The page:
Goals set at the outset of your program must be measurable. If you don’t include measurements in your plan, you’ll have no way to gauge your progress. I recommend using specific measurements such as number of sets, repetitions, and weight (or resistance) to log your progress. Using the example of strengthening the thigh, let’s say you define your goal as 2 sets of 8-12 repetitions of 50 lb. on the leg extension machine. As you increase from 8 to 12 repetitions and beyond, you’ll want to revise that goal to a higher intensity, such as increasing the resistance to 55 or 60 lb. You will undoubtedly see that the number of repetitions you can perform will drop back at first but this is OK. You have now imposed a higher demand on your muscles. Soon, you will see that you can do more and will have to increase the intensity level once again.

However, the most important measurement you will have of your progress will be that you can now get up from a chair without assistance.


Make sure that the goals you set can be attained. Being able to get up from a chair with without assistance is an attainable goal if you’ve previously been inactive, your muscles are weak, and your joints have been taking all of the load. Being able to get up from a chair without assistance if your legs are paralyzed from a spinal cord injury may not be. Talk to your doctor first about your the feasibility of your fitness goals and then talk to a personal trainer who works with older adults to design a program to get you to realize those goals. Prioritize your goals and set markers to know when they’ve been attained so you can gauge your progress. You should expect improvement over time as long as you challenge yourself. Remember the SAID principle!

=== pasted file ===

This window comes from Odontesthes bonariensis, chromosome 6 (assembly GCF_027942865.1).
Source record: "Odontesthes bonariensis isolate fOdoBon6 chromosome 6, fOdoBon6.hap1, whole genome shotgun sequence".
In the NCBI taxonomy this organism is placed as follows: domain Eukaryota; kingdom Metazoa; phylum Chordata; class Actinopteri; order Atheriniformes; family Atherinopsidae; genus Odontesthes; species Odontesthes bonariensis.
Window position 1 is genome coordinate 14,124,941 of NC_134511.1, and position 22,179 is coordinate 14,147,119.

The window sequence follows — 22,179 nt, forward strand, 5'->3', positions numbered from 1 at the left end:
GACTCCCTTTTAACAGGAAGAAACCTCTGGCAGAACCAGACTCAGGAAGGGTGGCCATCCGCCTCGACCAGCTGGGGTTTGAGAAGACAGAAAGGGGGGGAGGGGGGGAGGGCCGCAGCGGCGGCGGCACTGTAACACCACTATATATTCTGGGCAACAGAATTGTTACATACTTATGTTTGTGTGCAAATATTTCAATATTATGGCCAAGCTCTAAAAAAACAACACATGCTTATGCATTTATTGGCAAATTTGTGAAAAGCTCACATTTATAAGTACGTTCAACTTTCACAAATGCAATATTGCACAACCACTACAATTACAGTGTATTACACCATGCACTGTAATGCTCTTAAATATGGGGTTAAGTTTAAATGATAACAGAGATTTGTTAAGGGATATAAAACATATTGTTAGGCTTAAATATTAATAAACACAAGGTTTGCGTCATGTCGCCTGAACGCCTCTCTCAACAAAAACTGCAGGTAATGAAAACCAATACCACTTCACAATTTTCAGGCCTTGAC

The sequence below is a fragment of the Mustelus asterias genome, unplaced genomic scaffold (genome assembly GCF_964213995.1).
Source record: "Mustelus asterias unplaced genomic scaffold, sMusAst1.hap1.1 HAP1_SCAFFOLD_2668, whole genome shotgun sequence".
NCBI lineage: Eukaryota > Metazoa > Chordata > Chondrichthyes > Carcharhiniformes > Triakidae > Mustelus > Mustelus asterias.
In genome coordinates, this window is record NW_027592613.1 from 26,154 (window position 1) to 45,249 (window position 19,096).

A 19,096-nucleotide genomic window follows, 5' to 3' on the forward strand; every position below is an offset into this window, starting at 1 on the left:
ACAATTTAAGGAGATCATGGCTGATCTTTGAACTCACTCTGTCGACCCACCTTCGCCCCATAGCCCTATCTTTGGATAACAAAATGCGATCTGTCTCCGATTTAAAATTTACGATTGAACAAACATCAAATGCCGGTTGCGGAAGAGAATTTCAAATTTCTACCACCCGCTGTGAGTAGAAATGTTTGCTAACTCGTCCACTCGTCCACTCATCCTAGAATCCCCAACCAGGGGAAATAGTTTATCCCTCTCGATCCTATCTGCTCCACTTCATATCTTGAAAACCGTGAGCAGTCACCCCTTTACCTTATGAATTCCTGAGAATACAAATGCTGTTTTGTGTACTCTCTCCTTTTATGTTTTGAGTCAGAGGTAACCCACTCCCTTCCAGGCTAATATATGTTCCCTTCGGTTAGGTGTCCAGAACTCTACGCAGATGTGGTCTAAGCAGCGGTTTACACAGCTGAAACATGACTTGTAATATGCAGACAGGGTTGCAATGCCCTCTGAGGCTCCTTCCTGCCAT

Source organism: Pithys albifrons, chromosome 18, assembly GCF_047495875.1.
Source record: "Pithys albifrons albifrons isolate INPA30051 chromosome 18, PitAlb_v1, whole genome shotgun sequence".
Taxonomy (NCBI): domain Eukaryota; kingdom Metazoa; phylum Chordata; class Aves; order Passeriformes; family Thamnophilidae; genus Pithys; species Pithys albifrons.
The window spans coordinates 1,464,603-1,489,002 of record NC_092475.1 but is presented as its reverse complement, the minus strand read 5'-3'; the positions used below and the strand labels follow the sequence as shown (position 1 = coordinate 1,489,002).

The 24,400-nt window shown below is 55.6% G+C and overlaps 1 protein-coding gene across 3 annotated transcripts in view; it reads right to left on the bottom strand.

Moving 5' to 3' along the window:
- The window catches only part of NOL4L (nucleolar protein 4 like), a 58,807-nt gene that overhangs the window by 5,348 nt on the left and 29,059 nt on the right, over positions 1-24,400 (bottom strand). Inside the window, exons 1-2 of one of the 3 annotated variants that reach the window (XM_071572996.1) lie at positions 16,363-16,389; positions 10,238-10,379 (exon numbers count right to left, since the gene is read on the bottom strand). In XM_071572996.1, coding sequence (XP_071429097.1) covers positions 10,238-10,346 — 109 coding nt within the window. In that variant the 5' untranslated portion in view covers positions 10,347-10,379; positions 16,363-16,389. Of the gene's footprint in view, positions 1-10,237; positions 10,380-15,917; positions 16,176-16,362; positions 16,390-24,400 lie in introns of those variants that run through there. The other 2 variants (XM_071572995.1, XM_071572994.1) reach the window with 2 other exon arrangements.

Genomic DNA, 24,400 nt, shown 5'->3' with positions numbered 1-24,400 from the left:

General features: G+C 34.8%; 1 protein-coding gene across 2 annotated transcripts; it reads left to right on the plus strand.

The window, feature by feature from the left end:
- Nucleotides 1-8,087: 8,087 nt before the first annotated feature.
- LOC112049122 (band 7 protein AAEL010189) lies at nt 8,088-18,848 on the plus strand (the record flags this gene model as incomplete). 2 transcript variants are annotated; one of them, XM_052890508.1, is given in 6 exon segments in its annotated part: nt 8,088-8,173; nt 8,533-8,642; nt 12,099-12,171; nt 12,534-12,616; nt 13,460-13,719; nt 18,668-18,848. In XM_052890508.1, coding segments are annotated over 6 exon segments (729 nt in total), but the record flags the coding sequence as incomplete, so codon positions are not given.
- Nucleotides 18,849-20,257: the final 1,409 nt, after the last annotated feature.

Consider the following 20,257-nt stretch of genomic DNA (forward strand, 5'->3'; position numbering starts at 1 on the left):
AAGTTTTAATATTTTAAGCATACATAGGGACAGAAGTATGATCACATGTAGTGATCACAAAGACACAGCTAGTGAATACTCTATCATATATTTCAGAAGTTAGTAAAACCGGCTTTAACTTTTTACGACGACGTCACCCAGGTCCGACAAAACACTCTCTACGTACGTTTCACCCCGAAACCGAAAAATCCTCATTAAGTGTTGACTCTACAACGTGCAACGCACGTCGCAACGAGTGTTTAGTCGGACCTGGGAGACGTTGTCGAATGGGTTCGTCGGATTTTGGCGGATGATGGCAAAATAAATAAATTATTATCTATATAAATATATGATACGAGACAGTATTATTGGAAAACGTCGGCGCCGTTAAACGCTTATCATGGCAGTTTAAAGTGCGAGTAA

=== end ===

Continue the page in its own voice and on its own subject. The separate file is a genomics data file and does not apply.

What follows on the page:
Along with being attainable, goals and expectations must be realistic. If you’ve never gone mountain climbing before, don’t attempt Mount Everest! Despite commonly held beliefs to the contrary, older adults can progress their training of the cardio-respiratory (heart and lungs) and muscular systems at the same rate as younger individuals, although they may need to start at a lower level than someone younger and account for weaker bones and joints if they’ve been inactive. Part of being realistic in your goal setting is to look at your current level of health. If you suffer from illnesses such as coronary heart disease, emphysema, or osteoarthritis, then keep in mind that you will need to progress more slowly than a peer without any chronic conditions.


Set your goals within a specific time frame. Exercise goals which stand to be most attainable are those which are set within a period of no more than three months at a time based on 3 days/week for muscle conditioning and 5 days/week for cardio-respiratory, flexibility, and balance. Especially if you are new to regular exercise, the first month or so will be a period of “waking up” the body to exercise. You may not see much gain during this period but you should notice an increase in stamina. Provided you stick with your plan, you should notice that it becomes easier to get through your program. In the remaining 2-3 months, you should notice that you are adapting to those new demands – you will be able to do more and you will benefit from the fruits of your labour. Getting up from that chair will be easier and you will be spurred on to set higher goals for yourself.

So this year, make your resolutions count. Be Specific. Set your goals with a plan in mind. Talk to a personal trainer if you need some motivation and guidance. Be good to yourself. Make this year your year to get fit and remember to be SMART with your goals.

To your health,